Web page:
I have followed Netflix (NASDAQ: NFLX) as an analyst working for Motley Fool Stock Advisor for nearly a decade. During that time, I've written about it several times for the Fool's public website. I also purchased shares several times in a public-facing portfolio I ran for the Fool for several years. And it's the largest single position in my own investment accounts.
Continue Reading Below
All this makes me, I believe, qualified to comment on a recent change the company announced. Let me set this up.
If you pay attention to company quarterly earnings, you know that management usually hosts a conference call with analysts following the release of the company's quarterly results. These are live events and analysts ask questions about the company's results, the future, and (often) what might be good inputs into their valuation models. Except for opening comments by management, these are entirely unscripted and management doesn't know what questions they'll have to field.
Image source: Getty Images
Since the introduction by the Securities and Exchange Commission of Regulation Fair Disclosure in 2000, these calls have been open to anyone caring to listen. That regulation, known as Reg FD, ensures that everybody has the opportunity to receive material information from a company at the same time. Reg FD is an important part of keeping the playing field level and is near and dear to our Foolish hearts. That's because the Fool was instrumental in getting Reg FD implemented, according to Arthur Levitt, the former SEC chairman who oversaw the introduction of that rule.
Disruption is OK...
Continue Reading Below
Since the second quarter of 2013, Netflix, instead of a conference call open to anyone, has done something different. About one hour after the company releases its quarterly letter to investors (containing the results and extensive commentary), senior management answers questions posed by two analysts in a video interview. These analysts ask both their own questions and questions on behalf of everyone who contacts them prior to this modified call. This interview is streamed over the Internet and can be viewed, live, by anyone caring to watch.
This format, intentionally or not, puts a filter upon the questions being asked, in the form of the two analysts talking directly with management. They choose which questions to ask and how to phrase them. Different from how most other companies do it, but still mostly acceptable.
Now, however, Netflix wants to change it again.
On Wednesday, Netflix announced that the same format will be followed for the interview after the release of Q1 2017 results. However, instead of being streamed live, the stream will be delayed by one hour. The company cited the desire "to improve audio video quality."
...Up to a point
There appear to be two possible consequences of this change.
First, it exposes the company to the chance of running afoul of Reg FD. The two analysts asking the questions -- Doug Mitchelson of UBS and Scott Devitt of Stifel this time -- will be told potentially material information as much as a full hour before the rest of the world hears it. An hour's delay may not sound like much, but in today's world of fast access to data, it's an eternity. This would also place an unfair burden upon Mitchelson and Devitt by requiring them not to act upon the information they're privy to before it becomes completely public.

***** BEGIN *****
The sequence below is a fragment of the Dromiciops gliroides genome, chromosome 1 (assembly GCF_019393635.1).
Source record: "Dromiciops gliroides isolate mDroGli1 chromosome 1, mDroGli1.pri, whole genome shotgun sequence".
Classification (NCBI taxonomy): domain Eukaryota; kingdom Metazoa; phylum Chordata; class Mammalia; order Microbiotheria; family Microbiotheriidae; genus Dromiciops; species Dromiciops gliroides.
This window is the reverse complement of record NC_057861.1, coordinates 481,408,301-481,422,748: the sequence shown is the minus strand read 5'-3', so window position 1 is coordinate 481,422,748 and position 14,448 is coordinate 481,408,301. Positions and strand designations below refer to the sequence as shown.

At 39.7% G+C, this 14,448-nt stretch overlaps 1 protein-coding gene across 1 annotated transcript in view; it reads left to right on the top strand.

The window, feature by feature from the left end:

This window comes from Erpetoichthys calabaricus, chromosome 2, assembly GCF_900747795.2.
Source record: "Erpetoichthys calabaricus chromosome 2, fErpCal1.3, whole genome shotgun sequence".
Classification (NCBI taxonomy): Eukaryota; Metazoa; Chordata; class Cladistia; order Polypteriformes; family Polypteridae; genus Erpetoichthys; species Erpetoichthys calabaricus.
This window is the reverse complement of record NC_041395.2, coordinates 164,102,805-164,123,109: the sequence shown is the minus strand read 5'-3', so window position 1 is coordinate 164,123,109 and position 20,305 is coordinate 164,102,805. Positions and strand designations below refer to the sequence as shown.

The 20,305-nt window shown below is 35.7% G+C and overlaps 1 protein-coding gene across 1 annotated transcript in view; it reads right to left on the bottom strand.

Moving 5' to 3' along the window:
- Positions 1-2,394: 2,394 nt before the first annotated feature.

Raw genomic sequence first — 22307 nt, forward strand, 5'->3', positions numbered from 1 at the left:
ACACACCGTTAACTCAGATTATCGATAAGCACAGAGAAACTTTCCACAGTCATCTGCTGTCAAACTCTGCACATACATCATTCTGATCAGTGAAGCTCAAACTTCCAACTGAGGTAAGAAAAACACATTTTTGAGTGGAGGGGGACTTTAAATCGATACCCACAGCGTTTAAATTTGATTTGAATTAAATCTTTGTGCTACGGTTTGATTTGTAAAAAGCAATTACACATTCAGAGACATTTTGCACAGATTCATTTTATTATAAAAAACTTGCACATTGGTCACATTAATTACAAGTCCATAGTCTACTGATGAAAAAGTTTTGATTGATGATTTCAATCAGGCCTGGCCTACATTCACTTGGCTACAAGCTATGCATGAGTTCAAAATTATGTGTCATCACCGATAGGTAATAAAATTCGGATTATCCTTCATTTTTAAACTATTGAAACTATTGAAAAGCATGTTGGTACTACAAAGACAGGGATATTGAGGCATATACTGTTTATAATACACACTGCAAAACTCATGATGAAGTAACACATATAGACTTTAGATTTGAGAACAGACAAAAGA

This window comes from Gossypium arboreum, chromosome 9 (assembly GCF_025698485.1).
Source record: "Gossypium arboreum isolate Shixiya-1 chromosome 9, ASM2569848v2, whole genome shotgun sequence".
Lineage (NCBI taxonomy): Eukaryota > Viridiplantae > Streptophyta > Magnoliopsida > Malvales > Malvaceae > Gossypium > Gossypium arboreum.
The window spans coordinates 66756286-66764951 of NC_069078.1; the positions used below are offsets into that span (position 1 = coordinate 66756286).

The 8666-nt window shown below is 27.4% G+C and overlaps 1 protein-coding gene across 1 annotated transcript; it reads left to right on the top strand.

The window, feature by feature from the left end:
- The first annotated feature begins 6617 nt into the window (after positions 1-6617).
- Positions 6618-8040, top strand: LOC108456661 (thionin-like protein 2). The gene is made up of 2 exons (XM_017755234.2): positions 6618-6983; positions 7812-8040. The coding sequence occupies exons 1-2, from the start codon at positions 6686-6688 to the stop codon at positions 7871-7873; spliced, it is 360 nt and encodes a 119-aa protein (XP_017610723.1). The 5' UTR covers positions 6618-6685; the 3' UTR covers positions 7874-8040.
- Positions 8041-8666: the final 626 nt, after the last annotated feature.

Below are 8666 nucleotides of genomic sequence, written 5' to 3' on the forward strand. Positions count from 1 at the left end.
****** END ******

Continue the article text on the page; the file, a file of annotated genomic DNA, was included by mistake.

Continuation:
I am not casting aspersions upon Mitchelson and Devitt, but the fact remains that they could be in possession of potentially material information before anyone else. This is in direct contrast to the intent of Reg FD.
Second, in order to avoid that first consequence, the delay could put a damper on management's willingness to answer questions to the best of their ability. That is, to avoid Reg FD violation, they might self-censor their answers so as not to provide information that can be considered material, knowing there is now a delay built into the process.
This is unfair to analysts and investors following the company because it would give these folks less than full information about the company they follow.
Finally, outside of those two points (and even though I doubt Netflix's management will fall prey to this), by delaying the stream to make sure the quality is good, there is a temptation for misbehavior. That misbehavior could be the editing of the recording before releasing it to the public. The analysts on the video would likely recognize any such tampering and expose it, so that would probably prevent it. But, why even introduce this possibility?
It's an insufficient reason
There have been technical difficulties in the past with the streaming of the management interview. I'm perfectly fine with that. As both an analyst of and investor in the company, I want the information as soon as I can get it, even if the quality of the audio or video sometimes leaves something to be desired. The video quality is not even on my list of what's important.
In short, I do not like this change. I do not find the desire to improve the quality of the stream a sufficient reason to change the process from live to recorded.
If you agree with me, I urge you to contact Netflix and its Investor Relations department, as I have done. Express your concerns and ask that Netflix reconsider its decision on how it presents both Q1 2017's and future results.
10 stocks we like better than Netflix
When investing geniuses David and Tom Gardner have a stock tip, it can pay to listen. After all, the newsletter they have run for over a decade, Motley Fool Stock Advisor, has tripled the market.*
David and Tom just revealed what they believe are the 10 best stocks for investors to buy right now... and Netflix wasn't one of them! That's right -- they think these 10 stocks are even better buys.
Click here to learn about these picks!
*Stock Advisor returns as of April 3, 2017